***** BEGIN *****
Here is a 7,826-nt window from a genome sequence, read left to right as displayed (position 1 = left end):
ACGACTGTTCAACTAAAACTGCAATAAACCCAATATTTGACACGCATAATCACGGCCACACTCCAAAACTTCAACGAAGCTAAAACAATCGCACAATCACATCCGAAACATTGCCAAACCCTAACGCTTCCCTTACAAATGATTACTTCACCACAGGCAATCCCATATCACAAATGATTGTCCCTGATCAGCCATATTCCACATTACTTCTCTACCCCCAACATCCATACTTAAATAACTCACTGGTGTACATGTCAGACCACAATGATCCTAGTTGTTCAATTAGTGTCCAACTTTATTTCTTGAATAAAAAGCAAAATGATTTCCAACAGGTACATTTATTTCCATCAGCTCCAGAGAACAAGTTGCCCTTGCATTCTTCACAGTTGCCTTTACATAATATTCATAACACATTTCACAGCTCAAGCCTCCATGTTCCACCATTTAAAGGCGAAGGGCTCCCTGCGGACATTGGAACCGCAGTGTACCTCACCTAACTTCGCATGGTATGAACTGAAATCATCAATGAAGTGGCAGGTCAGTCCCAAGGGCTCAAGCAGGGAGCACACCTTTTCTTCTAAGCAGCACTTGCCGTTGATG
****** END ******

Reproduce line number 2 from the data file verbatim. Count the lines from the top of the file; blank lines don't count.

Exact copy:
ACGACTGTTCAACTAAAACTGCAATAAACCCAATATTTGACACGCATAATCACGGCCACACTCCAAAACTTCAACGAAGCTAAAACAATCGCACAATCACATCCGAAACATTGCCAAACCCTAACGCTTCCCTTACAAATGATTACTTCACCACAGGCAATCCCATATCACAAATGATTGTCCCTGATCAGCCATATTCCACATTACTTCTCTACCCCCAACATCCATACTTAAATAACTCACTGGTGTACATGTCAGACCACAATGATCCTAGTTGTTCAATTAGTGTCCAACTTTATTTCTTGAATAAAAAGCAAAATGATTTCCAACAGGTACATTTATTTCCATCAGCTCCAGAGAACAAGTTGCCCTTGCATTCTTCACAGTTGCCTTTACATAATATTCATAACACATTTCACAGCTCAAGCCTCCATGTTCCACCATTTAAAGGCGAAGGGCTCCCTGCGGACATTGGAACCGCAGTGTACCTCACCTAACTTCGCATGGTATGAACTGAAATCATCAATGAAGTGGCAGGTCAGTCCCAAGGGCTCAAGCAGGGAGCACACCTTTTCTTCTAAGCAGCACTTGCCGTTGATG